At SAPPHIRE NOW on Tuesday, a panel of enterprise IT administrators dished about their deployments of tablets and smartphones. There was some frank kvetching - even with good tools, it isn't always easy to keep up with the challenges of securing and managing mobile devices - but the panelists were ultimately positive.
Verizon had the most impressive device deployment to talk about. Formerly a BlackBerry shop, the telco began rolling out 3,800 iPad 2s connected via Verizon's MiFi 4G service to its employees six weeks ago, according to Cliff Cibelli, manager of global product marketing and management at Verizon.
Ironically, one of the initial difficulties of rolling out the iPads was that iTunes was on Verizon's corporate software blacklist. That was quickly changed, says Cibelli.
Verizon right now supports about 12 mobile apps, though most of them are accessed via the Safari browser. Though the iPads are corporate-owned devices, it plans to let users install consumer apps via the Apple App Store.
There are factions inside Verizon pushing to allow workers to Bring Their Own Devices to work, according to Cibelli, but progress has been hampered by the strict regulations that telecom companies face. Still, he's optimistic that change is afoot. Rolling out the iPads is like "eating salty peanuts," he said, the implication being once Verizon starts on this process, it'll be hard to stop.
Pacific Gas & Electric, meanwhile, has been using Afaria to secure the 1,800 ruggedized Windows 32-based devices used by its field workers. E-mail remains the killer app for these workers, along with calendaring and contacts, according to George McQuillister, senior IT architect for client computing at PG&E.
Also a BlackBerry shop, the utility is in the early stages of a Bring Your Own Smartphone program that will take 3 years to spread throughout the company. "It's a bite-sized approach," he said.
Though PG&E is not on the cutting-edge, it is a fair improvement from several years ago, when McQuillister had to deal with "40 different form factors and 12 operating systems" among corporate devices and PCs. After formalizing corporate standards, he's whittled that down to just 7 different form factors.
McQuillister continues to "wrestle" with the policies for the Bring Your Own program. He is opposed to "draconian" policies, citing the fact that he "doesn't care about your photos or music or apps, my only concern is around our [PG&E's] data."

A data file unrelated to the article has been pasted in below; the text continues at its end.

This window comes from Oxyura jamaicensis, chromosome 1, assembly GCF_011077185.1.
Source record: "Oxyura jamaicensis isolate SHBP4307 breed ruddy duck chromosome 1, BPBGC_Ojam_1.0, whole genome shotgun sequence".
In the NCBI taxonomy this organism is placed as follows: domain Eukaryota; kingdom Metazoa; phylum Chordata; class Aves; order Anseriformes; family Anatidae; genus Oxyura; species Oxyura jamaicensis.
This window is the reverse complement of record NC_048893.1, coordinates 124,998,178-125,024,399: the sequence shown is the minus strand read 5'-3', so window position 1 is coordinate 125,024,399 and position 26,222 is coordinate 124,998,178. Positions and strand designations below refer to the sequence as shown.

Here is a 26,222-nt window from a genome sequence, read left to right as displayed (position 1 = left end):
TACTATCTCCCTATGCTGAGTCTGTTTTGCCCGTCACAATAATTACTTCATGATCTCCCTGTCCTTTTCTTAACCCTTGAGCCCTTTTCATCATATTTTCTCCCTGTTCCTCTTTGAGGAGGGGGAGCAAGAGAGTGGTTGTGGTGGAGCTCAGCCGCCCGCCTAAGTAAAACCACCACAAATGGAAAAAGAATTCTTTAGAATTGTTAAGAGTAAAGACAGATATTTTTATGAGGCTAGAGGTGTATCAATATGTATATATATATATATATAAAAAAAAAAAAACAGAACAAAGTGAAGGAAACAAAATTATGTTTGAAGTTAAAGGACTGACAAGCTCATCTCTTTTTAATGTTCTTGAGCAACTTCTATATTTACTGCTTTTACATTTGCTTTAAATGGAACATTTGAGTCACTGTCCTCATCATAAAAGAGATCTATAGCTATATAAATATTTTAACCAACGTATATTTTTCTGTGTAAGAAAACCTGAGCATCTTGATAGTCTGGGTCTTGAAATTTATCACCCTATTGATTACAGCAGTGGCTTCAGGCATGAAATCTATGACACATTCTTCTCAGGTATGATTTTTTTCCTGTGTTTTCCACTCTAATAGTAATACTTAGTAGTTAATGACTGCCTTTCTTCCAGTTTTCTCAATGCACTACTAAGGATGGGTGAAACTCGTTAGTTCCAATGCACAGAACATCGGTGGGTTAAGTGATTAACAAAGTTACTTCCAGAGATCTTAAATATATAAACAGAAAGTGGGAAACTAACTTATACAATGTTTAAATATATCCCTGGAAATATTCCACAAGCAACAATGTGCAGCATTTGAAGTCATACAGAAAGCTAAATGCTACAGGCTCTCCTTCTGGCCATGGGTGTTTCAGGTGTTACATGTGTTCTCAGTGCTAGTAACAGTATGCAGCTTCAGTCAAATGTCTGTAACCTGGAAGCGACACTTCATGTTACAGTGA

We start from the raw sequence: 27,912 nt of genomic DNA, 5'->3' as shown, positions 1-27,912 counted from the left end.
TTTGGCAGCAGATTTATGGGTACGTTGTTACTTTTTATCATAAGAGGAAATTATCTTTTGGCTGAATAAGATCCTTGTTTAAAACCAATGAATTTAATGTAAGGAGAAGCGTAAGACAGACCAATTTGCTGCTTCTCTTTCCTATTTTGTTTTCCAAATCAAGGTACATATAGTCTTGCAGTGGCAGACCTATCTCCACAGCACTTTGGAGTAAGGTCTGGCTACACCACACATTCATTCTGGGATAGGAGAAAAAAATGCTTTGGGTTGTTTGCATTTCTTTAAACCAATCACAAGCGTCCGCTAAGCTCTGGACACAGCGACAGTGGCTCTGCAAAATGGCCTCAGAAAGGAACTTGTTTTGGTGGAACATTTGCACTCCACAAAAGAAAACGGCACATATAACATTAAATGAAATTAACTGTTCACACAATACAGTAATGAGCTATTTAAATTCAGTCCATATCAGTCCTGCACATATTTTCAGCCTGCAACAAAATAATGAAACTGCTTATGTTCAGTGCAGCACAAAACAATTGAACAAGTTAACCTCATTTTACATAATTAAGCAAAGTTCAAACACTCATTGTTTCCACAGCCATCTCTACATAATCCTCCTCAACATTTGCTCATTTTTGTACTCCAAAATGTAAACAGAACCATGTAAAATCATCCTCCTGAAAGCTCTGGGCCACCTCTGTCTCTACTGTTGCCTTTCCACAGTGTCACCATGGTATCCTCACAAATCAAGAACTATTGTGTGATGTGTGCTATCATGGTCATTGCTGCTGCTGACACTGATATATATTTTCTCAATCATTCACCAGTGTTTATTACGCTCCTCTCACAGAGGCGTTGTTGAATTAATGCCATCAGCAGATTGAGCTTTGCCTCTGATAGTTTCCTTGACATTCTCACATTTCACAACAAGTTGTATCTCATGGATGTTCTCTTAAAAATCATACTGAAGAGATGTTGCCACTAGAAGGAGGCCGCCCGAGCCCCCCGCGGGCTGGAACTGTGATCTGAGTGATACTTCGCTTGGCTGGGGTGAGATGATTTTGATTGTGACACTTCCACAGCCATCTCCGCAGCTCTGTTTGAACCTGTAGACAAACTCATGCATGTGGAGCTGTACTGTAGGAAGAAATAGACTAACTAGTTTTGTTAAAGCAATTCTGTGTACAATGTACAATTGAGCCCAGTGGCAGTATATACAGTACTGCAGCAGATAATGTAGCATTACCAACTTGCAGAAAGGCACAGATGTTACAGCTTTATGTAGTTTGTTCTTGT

At the same time, he's not sure how to handle if an e-discovery issue arises, i.e. a legal order to pull data off an employee-owned phone.
Abbott Laboratories has been using Afaria for almost a decade. It uses the software to manage about 5,000 devices, including the several thousand iPads it is rolling out to its salespeople now, said Bernie Tucker, a manager at Abbott.
FDA regulations are his biggest concern. "Most content and apps are regulated, which is why it's so critical for us to know everything about those devices. They always need to be up to date or we could get penalized," he said.
Like McQuillister, Tucker plans to use Afaria to build a corporate app store, though, to give Abbott more control over that process.
Boston Scientific, by contrast, already has an app store running on Afaria, said CIO Rich Adducci during a separate press conference with Sybase executives.
It needs one: the medical device maker plans to support 100 apps on its 2,000 iPads by the end of this year (it supported 17 when it rolled out the tablets to salespeople six months ago).
Afaria was "key" to the iPad deployment, which Adducci said was the company's fastest adoption ever.
"We couldn't have done it without Afaria," he said.
In related news, SAP Services recently began to offer an Afaria promotion in which it promises to get enterprises fully running on the software within a week for just $16,000.
Actually, according to Matthew Schwartz, a vice-president at SAP, "we can install Afaria in less than an hour." The remaining time is to make sure Afaria users are configured correctly, and, even more importantly, that the Afaria administrators are trained up. That, he says, is a bargain.